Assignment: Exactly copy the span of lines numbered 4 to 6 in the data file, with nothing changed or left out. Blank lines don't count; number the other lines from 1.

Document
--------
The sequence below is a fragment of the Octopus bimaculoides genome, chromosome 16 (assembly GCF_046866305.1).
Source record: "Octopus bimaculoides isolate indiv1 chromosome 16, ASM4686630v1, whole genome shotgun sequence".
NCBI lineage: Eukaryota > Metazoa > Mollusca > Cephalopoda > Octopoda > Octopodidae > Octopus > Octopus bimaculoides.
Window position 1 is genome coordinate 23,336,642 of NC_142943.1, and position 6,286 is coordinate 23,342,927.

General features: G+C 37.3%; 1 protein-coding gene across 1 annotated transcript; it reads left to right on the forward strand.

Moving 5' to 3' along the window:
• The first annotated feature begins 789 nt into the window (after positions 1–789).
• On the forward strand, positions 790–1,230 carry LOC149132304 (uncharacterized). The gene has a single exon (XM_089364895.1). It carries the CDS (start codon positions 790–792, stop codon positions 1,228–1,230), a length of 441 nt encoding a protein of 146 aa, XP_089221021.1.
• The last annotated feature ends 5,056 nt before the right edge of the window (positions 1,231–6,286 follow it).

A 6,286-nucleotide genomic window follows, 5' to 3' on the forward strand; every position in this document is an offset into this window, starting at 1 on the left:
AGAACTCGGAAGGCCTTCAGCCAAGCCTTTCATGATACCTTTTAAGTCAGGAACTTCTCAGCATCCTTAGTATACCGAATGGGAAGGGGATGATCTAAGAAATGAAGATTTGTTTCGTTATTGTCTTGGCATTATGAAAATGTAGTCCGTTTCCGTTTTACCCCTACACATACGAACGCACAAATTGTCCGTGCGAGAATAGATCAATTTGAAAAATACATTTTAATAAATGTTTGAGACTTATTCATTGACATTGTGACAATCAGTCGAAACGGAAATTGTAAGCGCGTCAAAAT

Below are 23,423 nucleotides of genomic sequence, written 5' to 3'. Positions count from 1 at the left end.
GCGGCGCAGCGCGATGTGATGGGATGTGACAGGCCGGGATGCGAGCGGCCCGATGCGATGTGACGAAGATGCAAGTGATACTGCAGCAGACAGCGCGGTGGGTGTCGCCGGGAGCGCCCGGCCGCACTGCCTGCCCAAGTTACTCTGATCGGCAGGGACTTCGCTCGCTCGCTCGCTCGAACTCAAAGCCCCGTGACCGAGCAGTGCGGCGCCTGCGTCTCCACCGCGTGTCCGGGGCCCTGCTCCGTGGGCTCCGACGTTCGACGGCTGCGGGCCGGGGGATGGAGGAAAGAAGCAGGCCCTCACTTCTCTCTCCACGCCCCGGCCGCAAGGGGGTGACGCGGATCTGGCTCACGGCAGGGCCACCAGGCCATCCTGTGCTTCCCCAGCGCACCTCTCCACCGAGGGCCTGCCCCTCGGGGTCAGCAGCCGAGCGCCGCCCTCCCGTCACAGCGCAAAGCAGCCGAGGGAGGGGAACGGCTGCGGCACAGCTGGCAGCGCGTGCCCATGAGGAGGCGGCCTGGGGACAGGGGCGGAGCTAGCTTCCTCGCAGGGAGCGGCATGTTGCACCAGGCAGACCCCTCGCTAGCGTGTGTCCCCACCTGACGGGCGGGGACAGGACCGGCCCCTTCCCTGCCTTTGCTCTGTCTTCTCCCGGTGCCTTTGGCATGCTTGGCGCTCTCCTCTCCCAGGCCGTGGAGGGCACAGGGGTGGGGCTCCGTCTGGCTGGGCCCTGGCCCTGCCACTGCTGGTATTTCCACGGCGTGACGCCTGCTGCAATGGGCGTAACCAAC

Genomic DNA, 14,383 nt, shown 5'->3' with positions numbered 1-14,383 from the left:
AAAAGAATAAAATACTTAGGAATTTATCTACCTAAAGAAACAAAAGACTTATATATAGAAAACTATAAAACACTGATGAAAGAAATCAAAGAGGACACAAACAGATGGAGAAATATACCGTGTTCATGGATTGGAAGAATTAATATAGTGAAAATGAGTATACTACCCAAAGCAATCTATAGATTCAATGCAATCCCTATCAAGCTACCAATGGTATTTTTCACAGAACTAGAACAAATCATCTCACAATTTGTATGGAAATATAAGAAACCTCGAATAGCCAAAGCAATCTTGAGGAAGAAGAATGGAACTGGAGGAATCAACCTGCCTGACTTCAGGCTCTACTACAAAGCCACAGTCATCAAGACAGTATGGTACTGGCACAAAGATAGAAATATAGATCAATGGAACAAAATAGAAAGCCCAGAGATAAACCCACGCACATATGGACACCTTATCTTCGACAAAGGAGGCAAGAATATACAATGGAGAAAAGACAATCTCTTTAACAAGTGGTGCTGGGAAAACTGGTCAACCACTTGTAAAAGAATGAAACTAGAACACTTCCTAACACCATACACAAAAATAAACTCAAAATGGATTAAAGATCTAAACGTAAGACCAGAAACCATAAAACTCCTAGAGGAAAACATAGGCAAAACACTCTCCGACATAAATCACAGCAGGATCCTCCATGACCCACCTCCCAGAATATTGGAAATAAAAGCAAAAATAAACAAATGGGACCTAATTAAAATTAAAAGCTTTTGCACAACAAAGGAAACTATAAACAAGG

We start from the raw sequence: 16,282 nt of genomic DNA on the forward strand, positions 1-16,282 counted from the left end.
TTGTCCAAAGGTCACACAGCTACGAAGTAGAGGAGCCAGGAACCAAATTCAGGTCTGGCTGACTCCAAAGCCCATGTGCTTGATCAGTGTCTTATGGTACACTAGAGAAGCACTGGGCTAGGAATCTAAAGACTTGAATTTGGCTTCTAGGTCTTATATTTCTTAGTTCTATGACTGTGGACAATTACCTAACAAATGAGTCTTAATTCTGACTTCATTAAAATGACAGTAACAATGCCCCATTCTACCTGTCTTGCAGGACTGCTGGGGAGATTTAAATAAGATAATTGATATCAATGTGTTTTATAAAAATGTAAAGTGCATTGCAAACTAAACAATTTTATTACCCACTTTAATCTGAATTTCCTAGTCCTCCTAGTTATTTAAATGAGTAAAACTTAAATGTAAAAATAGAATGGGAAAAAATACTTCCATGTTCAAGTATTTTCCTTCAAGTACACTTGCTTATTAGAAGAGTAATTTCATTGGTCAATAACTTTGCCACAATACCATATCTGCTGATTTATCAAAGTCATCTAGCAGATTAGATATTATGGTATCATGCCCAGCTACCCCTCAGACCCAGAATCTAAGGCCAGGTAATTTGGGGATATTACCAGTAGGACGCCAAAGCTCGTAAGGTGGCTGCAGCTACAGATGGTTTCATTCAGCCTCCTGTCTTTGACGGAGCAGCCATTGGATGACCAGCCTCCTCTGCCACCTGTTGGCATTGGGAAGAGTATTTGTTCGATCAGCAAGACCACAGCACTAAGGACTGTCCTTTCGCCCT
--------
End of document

Window position 1 is genome coordinate 23,336,642 of NC_142943.1, and position 6,286 is coordinate 23,342,927.

General features: G+C 37.3%; 1 protein-coding gene across 1 annotated transcript; it reads left to right on the forward strand.

Moving 5' to 3' along the window: